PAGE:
Reception hall – a large, pillared hall with 15 piers, intended as the base for the fortress complex above it. It can be assumed that during the Ottoman period it was used as a storeroom. The first members of Kibbutz Yehi’am lived in this hall before moving to the permanent settlement.
These halls look similar to Hospitaller Fortress in Old Acre.
Next to #8, central Crusader tower:
It is quite hard to see, but this is the view towards Nahariya and the sea.
Central Crusader Tower
From the top of the tower (#8) you get a view of both the fortress surrounding it and a wonderful panoramic view of the Western Galilee region.
The Crusader Tower – steps lead up to the top of the tower, one of two that existed in the Crusader fortress. This is a tower with very thick walls, whose strength made it possible to build a three-story tower, today rising to a height of 15 m. A staircase leads up to a lookout balcony on the roof.
The tower from another side (not far from #9):
Yehiam Fortress has different areas, which were constructed and modified at different times. This is the most recent part. At this area, Israeli soldiers took a stand during the Israeli Independence War.
Defense positions – around Tower A the path continues to the eastern part of the fortress, passing between the communication trenches and defense positions of Kibbutz Yehi’am from the time of the War of Independence.
The main gate is marked as #9 on the site plan.
The Fortress Gate – the fortress is entered through a gate from the time of Zahir al-Umar (most of the ruins that can be seen today at the fortress are from this period). A strong, semicircular tower protects the gate. The stones of the threshold were taken from Byzantine period buildings at the site. The gate was closed by two wooden doors plated with strips of metal.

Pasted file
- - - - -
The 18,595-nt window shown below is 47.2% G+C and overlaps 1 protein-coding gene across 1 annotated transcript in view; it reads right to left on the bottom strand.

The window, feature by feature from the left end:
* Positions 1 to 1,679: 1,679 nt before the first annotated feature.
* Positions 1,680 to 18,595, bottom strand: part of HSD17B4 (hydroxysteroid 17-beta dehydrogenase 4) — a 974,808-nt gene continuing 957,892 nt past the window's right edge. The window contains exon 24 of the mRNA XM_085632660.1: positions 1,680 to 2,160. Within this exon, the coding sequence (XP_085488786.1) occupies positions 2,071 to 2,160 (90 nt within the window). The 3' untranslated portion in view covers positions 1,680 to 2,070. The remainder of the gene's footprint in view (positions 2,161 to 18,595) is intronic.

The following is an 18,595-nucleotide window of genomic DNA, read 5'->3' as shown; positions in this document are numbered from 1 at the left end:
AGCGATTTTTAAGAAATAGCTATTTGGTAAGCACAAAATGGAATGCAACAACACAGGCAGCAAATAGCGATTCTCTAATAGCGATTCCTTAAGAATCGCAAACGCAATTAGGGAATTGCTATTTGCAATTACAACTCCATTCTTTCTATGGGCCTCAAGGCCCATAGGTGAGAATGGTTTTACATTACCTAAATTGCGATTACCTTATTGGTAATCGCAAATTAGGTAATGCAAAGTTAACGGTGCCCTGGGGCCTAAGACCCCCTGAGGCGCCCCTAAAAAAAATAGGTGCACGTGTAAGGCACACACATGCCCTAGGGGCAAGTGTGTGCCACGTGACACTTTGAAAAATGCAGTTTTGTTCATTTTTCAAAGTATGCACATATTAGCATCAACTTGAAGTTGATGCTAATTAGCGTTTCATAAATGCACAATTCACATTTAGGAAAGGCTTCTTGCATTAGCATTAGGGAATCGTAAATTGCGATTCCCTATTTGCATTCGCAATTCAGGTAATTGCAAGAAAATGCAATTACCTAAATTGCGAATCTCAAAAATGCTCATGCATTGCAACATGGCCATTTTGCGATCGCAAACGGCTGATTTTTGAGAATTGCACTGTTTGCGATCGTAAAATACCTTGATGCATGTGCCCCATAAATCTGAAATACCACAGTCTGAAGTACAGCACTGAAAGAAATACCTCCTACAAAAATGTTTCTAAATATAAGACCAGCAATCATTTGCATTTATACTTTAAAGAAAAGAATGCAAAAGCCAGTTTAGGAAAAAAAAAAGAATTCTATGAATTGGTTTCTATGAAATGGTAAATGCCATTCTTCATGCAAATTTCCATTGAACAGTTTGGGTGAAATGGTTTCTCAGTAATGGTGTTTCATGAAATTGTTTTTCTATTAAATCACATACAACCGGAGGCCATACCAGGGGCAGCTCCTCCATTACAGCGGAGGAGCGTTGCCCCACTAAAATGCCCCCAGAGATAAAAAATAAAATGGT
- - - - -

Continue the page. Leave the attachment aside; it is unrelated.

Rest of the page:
Crusader wall (#6):
Most of the remains date from the time of the Bedouin Sheikh Daher al-Omar, who ruled the Galilee in the 1760s. He built new walls and towers and surrounded the fortress with a moat.
How Old Is Yehiam?
Archeologists found remains of Roman fort, Byzantine monastery, burial caves, and other remains.
The construction-date the Yehi’am Fortress is unknown, but it was originally part of the Ma’iliyah estate and was later sold to the Crusader Teutonic knights, who also purchased nearby Montfort Fortress.
During this post, we mentioned several places. First of the is the Montfort fortress.
Montfort is a ruined Crusader castle in the Upper Galilee region in northern Israel, about 22 miles (35 km) northeast of the city of Haifa and 10 miles (16 km) south of the border with Lebanon. The site is now a national park inside the Nahal Kziv nature reserve and is an important tourist destination attracting many visitors from inside and outside Israel.
Moreover, in the history section, we mentioned Sultan and General Baibars. Though he did not stay here, he renovated Nimrod Fortress, the biggest Middle Ages castle In Israel.
Overall, Yehiam Fortress National Park is a nice place for a 1-3 hours visit. It is in pretty good condition and also offers great views of the surrounding area. There are also tables in this National Park, which allow visitors to have a picnic. Moreover, you can combine this visit with other nearby attractions.
My tip for parents to young children would be: bring flashlights. There are some darker areas, where kids can play with flashlights and have some fun.
Have you ever been to Yehiam Fortress National Park? Tell us about your experience in the comments below.
That’s all for today, and I’ll see you in future travels!